Pre-processing involves feature selection, feature scaling, and dimensionality reduction.

✓ **Feature selection** – We are only interested in retaining meaningful features that can help to build a good classifier. Feature selection is often based on domain knowledge or exploratory analyses, such as histograms or scatterplots. The feature selection approach will eventually lead to a smaller feature space.

✓ **Feature scaling/ normalization** – Normalization and other feature scaling techniques are often mandatory in order to make comparisons between different attributes. If the attributes were measured on different scales, proper scaling of features is a requirement for most machine learning algorithms. A number of techniques are used for feature scaling,

(i) The simplest scaling is min-max scaling.

(ii) standardizing the data – it is the process of converting the input so that it has a mean of 0 and standard deviation of 1.

✓ **Dimensionality reduction techniques** – A dataset with hundreds of columns, and how do we proceed with the analysis of the data characteristics of such a large dimensional dataset? With increasing dimensions, the algorithms become computationally infeasible. Dimensionality reduction techniques preserve the structure of the data as much as possible while reducing the number of dimensions. A number of techniques are used for dimensionality reduction.

✓ **Matrix Decomposition**

✶Matrix decomposition is a way of expressing a matrix. Say that A is a product of two other matrices and C. The matrix B is supposed to contain vectors that can explain the direction of variation in the data. The matrix C is supposed to contain the magnitude of this variation. Thus, our original matrix A is now expressed as a linear combination of B and C.

✶There are methods that insist that the basic vectors have to be orthogonal to each other, such as the principal component analysis, and there are some that don’t insist on this requirement, such as dictionary learning.

✓ **Principal component analysis (PCA)
**✶PCA is an unsupervised method. In multivariate problems, PCA is used to reduce the dimension of the data with minimal information loss while retaining the maximum variation in the data. Variation means the direction in which the data is dispersed to the maximum.

✶Selection criteria of number of components:

(i) The Eigenvalue criterion – Eigenvalue would explain about one variable’s worth of variability. We can say that we will include only those Eigenvalues whose value is greater than or equal to one. Based on your data set you can set the threshold. In a very large dimensional dataset including components capable of explaining only one variable may not be very useful.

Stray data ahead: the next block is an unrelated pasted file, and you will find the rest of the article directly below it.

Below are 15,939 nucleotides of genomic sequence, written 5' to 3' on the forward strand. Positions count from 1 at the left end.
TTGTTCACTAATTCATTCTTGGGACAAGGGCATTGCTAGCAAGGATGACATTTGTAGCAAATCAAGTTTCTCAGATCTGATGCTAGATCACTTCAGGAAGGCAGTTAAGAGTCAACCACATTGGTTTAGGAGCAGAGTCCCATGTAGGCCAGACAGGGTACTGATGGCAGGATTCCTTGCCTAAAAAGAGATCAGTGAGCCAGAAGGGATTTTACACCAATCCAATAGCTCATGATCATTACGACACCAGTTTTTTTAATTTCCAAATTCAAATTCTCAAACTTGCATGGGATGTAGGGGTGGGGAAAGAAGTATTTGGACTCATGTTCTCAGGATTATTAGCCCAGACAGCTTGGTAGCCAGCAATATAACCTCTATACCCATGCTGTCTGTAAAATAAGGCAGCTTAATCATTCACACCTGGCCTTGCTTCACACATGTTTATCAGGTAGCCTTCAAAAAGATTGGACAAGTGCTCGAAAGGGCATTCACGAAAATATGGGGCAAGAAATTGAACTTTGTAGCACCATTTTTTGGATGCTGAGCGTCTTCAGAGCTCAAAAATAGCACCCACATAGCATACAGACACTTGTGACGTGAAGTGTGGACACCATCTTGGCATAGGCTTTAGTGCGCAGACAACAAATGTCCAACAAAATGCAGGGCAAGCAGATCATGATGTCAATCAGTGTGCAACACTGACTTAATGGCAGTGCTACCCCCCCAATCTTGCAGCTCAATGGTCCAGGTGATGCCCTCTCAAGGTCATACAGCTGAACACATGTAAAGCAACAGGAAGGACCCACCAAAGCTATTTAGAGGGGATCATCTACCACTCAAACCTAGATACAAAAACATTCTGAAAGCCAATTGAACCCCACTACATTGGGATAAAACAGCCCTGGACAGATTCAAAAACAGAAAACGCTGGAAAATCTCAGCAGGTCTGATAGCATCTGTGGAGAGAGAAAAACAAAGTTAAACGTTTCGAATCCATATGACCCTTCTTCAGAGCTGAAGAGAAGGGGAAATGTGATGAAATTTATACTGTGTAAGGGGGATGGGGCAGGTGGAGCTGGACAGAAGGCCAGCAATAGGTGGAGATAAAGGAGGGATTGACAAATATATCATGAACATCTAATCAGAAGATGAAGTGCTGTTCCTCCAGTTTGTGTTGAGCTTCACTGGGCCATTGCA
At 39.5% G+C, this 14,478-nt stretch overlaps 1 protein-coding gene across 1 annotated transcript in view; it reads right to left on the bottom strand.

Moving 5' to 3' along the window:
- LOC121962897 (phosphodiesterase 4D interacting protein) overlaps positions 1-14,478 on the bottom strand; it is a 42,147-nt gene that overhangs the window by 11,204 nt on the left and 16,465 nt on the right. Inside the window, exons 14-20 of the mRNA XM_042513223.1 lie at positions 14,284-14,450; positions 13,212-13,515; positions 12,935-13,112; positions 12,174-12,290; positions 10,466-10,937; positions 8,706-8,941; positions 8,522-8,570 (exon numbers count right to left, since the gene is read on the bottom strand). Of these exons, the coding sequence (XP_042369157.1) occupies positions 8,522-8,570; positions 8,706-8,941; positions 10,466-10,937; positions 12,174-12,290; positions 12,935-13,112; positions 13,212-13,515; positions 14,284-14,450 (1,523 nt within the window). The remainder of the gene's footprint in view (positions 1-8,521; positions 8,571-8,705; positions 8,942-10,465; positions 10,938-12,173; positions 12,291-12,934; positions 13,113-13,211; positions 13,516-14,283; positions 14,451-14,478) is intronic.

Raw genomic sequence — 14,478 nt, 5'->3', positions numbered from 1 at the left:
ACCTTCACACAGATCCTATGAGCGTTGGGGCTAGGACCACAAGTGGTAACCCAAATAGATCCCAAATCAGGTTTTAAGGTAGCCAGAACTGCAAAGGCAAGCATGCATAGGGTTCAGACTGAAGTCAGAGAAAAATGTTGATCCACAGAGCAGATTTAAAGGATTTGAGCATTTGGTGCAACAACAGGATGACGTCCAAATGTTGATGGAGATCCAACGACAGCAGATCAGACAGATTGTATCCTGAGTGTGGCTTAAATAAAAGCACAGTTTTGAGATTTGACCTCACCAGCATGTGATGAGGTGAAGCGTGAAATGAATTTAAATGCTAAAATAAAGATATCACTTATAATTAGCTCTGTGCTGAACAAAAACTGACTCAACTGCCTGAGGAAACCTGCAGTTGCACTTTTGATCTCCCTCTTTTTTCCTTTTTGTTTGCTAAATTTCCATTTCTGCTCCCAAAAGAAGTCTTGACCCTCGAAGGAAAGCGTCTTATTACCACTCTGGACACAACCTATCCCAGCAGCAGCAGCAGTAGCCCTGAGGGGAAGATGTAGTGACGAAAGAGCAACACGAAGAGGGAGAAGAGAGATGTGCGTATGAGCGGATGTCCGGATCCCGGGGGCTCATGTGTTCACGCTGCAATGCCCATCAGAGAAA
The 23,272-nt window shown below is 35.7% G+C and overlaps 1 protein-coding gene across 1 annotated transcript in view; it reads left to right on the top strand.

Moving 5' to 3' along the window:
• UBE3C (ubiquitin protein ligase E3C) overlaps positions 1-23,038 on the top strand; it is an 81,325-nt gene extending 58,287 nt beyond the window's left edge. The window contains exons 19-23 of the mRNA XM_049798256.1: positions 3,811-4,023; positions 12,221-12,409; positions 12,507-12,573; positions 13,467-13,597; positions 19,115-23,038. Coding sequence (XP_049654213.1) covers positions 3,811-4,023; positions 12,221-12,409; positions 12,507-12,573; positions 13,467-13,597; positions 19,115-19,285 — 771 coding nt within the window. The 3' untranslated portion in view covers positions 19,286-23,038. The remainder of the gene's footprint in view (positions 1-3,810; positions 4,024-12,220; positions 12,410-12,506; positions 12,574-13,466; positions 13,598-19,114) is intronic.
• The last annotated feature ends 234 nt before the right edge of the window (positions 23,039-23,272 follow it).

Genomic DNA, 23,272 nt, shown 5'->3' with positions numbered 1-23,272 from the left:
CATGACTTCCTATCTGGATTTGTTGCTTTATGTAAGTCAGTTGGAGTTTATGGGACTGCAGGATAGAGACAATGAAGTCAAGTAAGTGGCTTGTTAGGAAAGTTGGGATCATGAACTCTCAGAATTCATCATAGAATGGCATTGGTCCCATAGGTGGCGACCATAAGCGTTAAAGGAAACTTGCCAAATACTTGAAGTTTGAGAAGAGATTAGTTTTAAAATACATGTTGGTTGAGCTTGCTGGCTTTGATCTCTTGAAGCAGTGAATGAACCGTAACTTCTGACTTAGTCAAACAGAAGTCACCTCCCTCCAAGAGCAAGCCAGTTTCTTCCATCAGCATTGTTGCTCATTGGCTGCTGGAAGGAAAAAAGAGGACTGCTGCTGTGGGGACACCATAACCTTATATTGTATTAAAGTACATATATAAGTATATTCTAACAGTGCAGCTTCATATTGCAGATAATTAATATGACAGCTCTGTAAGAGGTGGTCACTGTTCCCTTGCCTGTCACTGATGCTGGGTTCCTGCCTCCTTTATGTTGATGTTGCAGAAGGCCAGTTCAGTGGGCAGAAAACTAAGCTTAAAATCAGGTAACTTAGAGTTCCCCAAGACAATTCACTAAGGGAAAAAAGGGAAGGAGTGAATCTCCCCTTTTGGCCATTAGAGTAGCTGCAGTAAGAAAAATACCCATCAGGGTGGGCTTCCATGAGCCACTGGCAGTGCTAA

(ii) The proportion of the variance explained criterion – It is calculated by Eigen values.

The PCA algorithm would work if the input dataset should have correlated columns. Without a correlation of the input variables, PCA cannot help us.

✓ **Kernel PCA**

✶PCA is limited to only those variables where the variation in the data falls in a straight line. In other words, it works only with linearly separable data.

✶Kernel PCA is used to reduce the dimension of datasets where the variations in them are not straight lines. In kernel PCA, a kernel function is applied to all the data points. This transforms the input data into kernel space, and then a normal PCA is performed in the kernel space.

✶Kernel is a function that computes the dot product, that is, the similarity between two vectors, which are passed to it as input. Some of other kernals functions are linear, polynomial, sigmoid, cosine.

✓ **Extracting features using singular value decomposition (SVD)
**✶SVD is another matrix decomposition technique that can be used to tackle the curse of the dimensionality problem.

✶It can be used to find the best approximation of the original data using fewer dimensions. Unlike PCA, SVD works on the original data matrix.

✶SVD does not need a covariance or correlation matrix. It works on the original data matrix. SVD factors an m x n matrix A into a product of three matrices: A =U*S*V.T. Here, U is an m x k matrix, V is an n x k matrix, and S is a k x k matrix. The columns of U are called left singular vectors and columns of V are called right singular vectors. The values on the diagonal of the S matrix are called singular values.

✓ **Decomposing the feature matrices using nonnegative matrix factorization **

✶Non-negative Matrix Factorization (NMF) is used extensively in recommendation systems using a collaborative filtering algorithm.

✶Let’s say that our input matrix A is of a dimension m x n. NMF factorizes the input matrix into two matrices, A_dash and H: A = A_dash*H.

✶Let’s say that we want to reduce the dimension of the A matrix to d, that is, we want the original m x n matrix to be decomposed into m x d, where d << n.

✶The A_dash matrix is of a size m x d and the H matrix is of a size d x m. NMF solves this as an optimization problem, that is, minimizing the function: |A-A_dah*H|^2.